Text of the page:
No doubt Gov. Mike Leavitt is wondering how the New World Order hijacked his plan for a Conference of the States.
Good question.Unfortunately, understanding the answer isn't easy. As with most matters involving conspiracy theories, it requires a suspension of rational thought.
Leavitt's plan has always been simple and straightforward. He believes the federal government for many years has been eroding the rights of states, mandating a lock-step adherence to federally prescribed programs regardless of local needs or opinions. Added to that, states usually are left holding the bills.
He wants each state to send a delegation to a meeting in Philadelphia later this year to talk about ways of recovering some of the lost clout. At the most, the conference would collectively sign a petition that could be used as a tool to persuade Congress. The petition would have no legal power, only the clout inherent in the united backing of state representatives.
Leavitt wants each state legislature to pass a resolution endorsing the conference and to send a delegation. He will call the meeting if 26 of them do so. Thirteen already have, but many other states have backed away in recent weeks in the wake of a barrage of misinformation from conspiracy theorists.
They believe the conference will turn into a Constitutional Convention, that delegates sent specifically to recommend ways to balance the federal-state relationship will close the doors, rewrite the supreme law of the land and hand the nation over to a one-world government.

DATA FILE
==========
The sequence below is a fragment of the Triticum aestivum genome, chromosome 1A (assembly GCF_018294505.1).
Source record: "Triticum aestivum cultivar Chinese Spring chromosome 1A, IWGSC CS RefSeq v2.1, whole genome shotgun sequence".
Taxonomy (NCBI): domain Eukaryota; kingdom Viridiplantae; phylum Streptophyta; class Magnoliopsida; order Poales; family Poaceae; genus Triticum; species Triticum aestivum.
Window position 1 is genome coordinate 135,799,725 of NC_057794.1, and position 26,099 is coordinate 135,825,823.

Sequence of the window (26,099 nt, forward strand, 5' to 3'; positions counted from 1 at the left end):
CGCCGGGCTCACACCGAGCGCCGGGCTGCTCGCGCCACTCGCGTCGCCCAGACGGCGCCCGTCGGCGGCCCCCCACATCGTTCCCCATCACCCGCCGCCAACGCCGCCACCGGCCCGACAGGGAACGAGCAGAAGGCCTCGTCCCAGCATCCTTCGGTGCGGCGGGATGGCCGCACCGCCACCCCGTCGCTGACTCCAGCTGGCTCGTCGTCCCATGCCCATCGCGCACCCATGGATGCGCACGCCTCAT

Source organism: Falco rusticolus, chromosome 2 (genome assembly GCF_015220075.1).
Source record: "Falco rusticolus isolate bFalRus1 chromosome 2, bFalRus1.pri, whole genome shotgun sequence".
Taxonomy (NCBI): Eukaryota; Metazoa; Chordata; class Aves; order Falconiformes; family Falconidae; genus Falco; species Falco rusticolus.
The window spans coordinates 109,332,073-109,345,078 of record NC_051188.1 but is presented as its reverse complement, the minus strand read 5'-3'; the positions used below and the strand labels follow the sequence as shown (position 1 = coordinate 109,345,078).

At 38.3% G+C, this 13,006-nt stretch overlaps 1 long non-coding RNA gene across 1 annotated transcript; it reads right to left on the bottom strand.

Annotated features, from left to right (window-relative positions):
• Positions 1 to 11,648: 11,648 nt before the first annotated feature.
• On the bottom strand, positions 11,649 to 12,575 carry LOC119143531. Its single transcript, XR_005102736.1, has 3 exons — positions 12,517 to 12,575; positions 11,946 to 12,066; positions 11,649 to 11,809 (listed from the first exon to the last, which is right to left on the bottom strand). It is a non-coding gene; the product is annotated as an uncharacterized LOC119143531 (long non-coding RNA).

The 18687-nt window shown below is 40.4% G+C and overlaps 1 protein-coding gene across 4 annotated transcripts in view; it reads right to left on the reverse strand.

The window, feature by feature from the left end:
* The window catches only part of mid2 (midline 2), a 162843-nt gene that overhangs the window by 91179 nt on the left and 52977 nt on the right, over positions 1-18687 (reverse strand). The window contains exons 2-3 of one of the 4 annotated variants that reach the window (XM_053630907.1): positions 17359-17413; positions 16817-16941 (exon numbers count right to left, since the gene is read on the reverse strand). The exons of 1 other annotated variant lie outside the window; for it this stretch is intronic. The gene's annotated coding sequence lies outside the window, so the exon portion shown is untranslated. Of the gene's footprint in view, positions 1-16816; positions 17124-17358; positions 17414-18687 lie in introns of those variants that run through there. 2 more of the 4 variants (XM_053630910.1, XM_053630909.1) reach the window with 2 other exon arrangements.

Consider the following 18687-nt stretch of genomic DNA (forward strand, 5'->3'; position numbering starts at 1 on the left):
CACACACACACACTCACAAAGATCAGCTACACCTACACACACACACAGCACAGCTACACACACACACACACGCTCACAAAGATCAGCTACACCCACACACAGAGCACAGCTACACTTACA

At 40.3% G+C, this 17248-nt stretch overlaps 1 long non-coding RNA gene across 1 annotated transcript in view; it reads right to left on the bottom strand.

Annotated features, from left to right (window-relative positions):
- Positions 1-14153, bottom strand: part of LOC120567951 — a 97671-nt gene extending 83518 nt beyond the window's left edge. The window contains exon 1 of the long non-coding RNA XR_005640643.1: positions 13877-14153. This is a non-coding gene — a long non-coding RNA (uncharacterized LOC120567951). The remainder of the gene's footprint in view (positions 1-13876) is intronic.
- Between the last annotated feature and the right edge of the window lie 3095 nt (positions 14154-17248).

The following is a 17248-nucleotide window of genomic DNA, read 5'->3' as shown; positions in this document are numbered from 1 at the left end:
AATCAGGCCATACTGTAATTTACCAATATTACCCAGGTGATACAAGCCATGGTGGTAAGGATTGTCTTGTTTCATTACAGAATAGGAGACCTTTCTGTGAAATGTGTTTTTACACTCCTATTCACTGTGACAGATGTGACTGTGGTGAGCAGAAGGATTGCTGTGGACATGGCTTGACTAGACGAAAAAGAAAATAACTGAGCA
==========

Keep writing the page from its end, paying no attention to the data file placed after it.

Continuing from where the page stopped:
Certainly, that would be a coup of tremendous significance, considering such a government doesn't exist.
Leavitt's intention, of course, isn't to conquer the world; governors of remote western states rarely harbor such ambitions. Even so, the resolution Leavitt is asking states to approve does not meet the Constitution's own requirements for a constitutional convention. Those requirements include the specific application by two-thirds of the states.
Some states have attached amendments to the resolution expressly forbidding a constitutional convention. The resolution itself doesn't mention such a thing. Stretching imagination to the breaking point, if the delegates did become New World renegades their actions later would require the ratification of three-fourths of the state legislatures before becoming law.
It's difficult to imagine even one legislature that would approve the wholesale revision of the Constitution - almost as difficult as it is to imagine that anyone could believe nonsensical conspiracy theories.
However, the arguments by extremist groups are holding sway with politicians in many states, and that is a shame.
This page has consistently opposed the convening of a second constitutional convention. Such a gathering would indeed provide an opportunity to take away many precious rights and liberties and would not be worth the risk, even if three-fourths of the states later had to ratify the actions.
But the Conference of the States is another matter entirely.
If his conference is in jeopardy, Leavitt should back away from requiring resolutions in 26 states. He could convene the meeting anyway. It wouldn't have the clout that a united legislative resolution would carry, but states may not need a very large club to persuade a Republican-controlled Congress to understand their concerns.